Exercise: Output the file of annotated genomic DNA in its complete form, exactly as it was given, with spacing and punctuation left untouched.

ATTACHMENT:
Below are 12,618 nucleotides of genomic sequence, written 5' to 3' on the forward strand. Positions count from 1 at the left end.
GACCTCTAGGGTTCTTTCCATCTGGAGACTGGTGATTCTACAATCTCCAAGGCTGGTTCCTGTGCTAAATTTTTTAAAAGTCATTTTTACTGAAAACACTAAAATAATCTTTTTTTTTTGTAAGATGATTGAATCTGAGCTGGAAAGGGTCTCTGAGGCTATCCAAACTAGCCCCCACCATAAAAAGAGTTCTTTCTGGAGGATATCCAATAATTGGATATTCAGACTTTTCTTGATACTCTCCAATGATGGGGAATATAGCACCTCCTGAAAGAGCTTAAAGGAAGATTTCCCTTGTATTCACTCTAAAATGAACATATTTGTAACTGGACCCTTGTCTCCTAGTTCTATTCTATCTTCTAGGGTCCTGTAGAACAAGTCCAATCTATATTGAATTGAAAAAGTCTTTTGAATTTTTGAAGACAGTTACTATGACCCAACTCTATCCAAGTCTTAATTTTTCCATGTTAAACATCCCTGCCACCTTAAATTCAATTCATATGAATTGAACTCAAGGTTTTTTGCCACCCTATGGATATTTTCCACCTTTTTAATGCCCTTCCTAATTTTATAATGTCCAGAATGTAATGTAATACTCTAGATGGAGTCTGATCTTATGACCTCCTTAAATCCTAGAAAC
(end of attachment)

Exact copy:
Below are 12,618 nucleotides of genomic sequence, written 5' to 3' on the forward strand. Positions count from 1 at the left end.
GACCTCTAGGGTTCTTTCCATCTGGAGACTGGTGATTCTACAATCTCCAAGGCTGGTTCCTGTGCTAAATTTTTTAAAAGTCATTTTTACTGAAAACACTAAAATAATCTTTTTTTTTTGTAAGATGATTGAATCTGAGCTGGAAAGGGTCTCTGAGGCTATCCAAACTAGCCCCCACCATAAAAAGAGTTCTTTCTGGAGGATATCCAATAATTGGATATTCAGACTTTTCTTGATACTCTCCAATGATGGGGAATATAGCACCTCCTGAAAGAGCTTAAAGGAAGATTTCCCTTGTATTCACTCTAAAATGAACATATTTGTAACTGGACCCTTGTCTCCTAGTTCTATTCTATCTTCTAGGGTCCTGTAGAACAAGTCCAATCTATATTGAATTGAAAAAGTCTTTTGAATTTTTGAAGACAGTTACTATGACCCAACTCTATCCAAGTCTTAATTTTTCCATGTTAAACATCCCTGCCACCTTAAATTCAATTCATATGAATTGAACTCAAGGTTTTTTGCCACCCTATGGATATTTTCCACCTTTTTAATGCCCTTCCTAATTTTATAATGTCCAGAATGTAATGTAATACTCTAGATGGAGTCTGATCTTATGACCTCCTTAAATCCTAGAAAC